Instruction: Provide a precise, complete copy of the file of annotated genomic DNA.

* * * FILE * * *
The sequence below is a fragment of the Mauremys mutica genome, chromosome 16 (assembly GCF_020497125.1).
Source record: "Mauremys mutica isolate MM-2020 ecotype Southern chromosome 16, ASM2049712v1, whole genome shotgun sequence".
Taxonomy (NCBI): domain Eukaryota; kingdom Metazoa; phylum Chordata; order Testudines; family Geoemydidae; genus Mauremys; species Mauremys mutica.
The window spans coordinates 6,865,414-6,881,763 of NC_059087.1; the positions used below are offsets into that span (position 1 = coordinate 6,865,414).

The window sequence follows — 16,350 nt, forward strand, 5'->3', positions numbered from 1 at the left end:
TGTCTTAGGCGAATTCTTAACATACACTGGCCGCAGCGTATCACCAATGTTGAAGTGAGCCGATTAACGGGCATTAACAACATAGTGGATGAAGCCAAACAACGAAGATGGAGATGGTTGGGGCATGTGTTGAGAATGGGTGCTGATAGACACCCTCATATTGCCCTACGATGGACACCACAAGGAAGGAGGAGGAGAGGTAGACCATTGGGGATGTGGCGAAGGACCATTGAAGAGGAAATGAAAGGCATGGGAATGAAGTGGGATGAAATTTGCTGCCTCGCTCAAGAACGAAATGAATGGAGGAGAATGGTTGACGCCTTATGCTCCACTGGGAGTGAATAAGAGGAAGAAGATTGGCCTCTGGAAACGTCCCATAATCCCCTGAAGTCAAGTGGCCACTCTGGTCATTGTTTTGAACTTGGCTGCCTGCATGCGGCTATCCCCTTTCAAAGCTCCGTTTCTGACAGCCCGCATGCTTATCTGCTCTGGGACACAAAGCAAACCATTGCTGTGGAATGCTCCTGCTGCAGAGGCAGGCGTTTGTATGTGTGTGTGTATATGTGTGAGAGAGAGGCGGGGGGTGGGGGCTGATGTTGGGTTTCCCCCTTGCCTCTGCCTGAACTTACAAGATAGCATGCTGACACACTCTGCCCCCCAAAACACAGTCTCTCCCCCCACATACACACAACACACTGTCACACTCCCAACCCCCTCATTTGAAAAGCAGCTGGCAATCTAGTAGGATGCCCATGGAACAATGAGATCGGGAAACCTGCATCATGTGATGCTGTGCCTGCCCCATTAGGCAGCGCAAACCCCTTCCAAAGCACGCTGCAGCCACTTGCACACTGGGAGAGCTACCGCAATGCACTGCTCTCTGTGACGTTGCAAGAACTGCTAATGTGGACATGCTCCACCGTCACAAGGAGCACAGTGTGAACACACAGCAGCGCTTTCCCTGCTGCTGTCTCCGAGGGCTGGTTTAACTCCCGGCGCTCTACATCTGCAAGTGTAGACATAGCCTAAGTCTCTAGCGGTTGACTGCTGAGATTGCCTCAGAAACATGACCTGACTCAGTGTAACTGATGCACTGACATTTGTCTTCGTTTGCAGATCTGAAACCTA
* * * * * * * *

The sequence below is a fragment of the Mauremys mutica genome, chromosome 16 (assembly GCF_020497125.1).
Source record: "Mauremys mutica isolate MM-2020 ecotype Southern chromosome 16, ASM2049712v1, whole genome shotgun sequence".
Taxonomy (NCBI): domain Eukaryota; kingdom Metazoa; phylum Chordata; order Testudines; family Geoemydidae; genus Mauremys; species Mauremys mutica.
The window spans coordinates 6,865,414-6,881,763 of NC_059087.1; the positions used below are offsets into that span (position 1 = coordinate 6,865,414).

The window sequence follows — 16,350 nt, forward strand, 5'->3', positions numbered from 1 at the left end:
TGTCTTAGGCGAATTCTTAACATACACTGGCCGCAGCGTATCACCAATGTTGAAGTGAGCCGATTAACGGGCATTAACAACATAGTGGATGAAGCCAAACAACGAAGATGGAGATGGTTGGGGCATGTGTTGAGAATGGGTGCTGATAGACACCCTCATATTGCCCTACGATGGACACCACAAGGAAGGAGGAGGAGAGGTAGACCATTGGGGATGTGGCGAAGGACCATTGAAGAGGAAATGAAAGGCATGGGAATGAAGTGGGATGAAATTTGCTGCCTCGCTCAAGAACGAAATGAATGGAGGAGAATGGTTGACGCCTTATGCTCCACTGGGAGTGAATAAGAGGAAGAAGATTGGCCTCTGGAAACGTCCCATAATCCCCTGAAGTCAAGTGGCCACTCTGGTCATTGTTTTGAACTTGGCTGCCTGCATGCGGCTATCCCCTTTCAAAGCTCCGTTTCTGACAGCCCGCATGCTTATCTGCTCTGGGACACAAAGCAAACCATTGCTGTGGAATGCTCCTGCTGCAGAGGCAGGCGTTTGTATGTGTGTGTGTATATGTGTGAGAGAGAGGCGGGGGGTGGGGGCTGATGTTGGGTTTCCCCCTTGCCTCTGCCTGAACTTACAAGATAGCATGCTGACACACTCTGCCCCCCAAAACACAGTCTCTCCCCCCACATACACACAACACACTGTCACACTCCCAACCCCCTCATTTGAAAAGCAGCTGGCAATCTAGTAGGATGCCCATGGAACAATGAGATCGGGAAACCTGCATCATGTGATGCTGTGCCTGCCCCATTAGGCAGCGCAAACCCCTTCCAAAGCACGCTGCAGCCACTTGCACACTGGGAGAGCTACCGCAATGCACTGCTCTCTGTGACGTTGCAAGAACTGCTAATGTGGACATGCTCCACCGTCACAAGGAGCACAGTGTGAACACACAGCAGCGCTTTCCCTGCTGCTGTCTCCGAGGGCTGGTTTAACTCCCGGCGCTCTACATCTGCAAGTGTAGACATAGCCTAAGTCTCTAGCGGTTGACTGCTGAGATTGCCTCAGAAACATGACCTGACTCAGTGTAACTGATGCACTGACATTTGTCTTCGTTTGCAGATCTGAAACCTA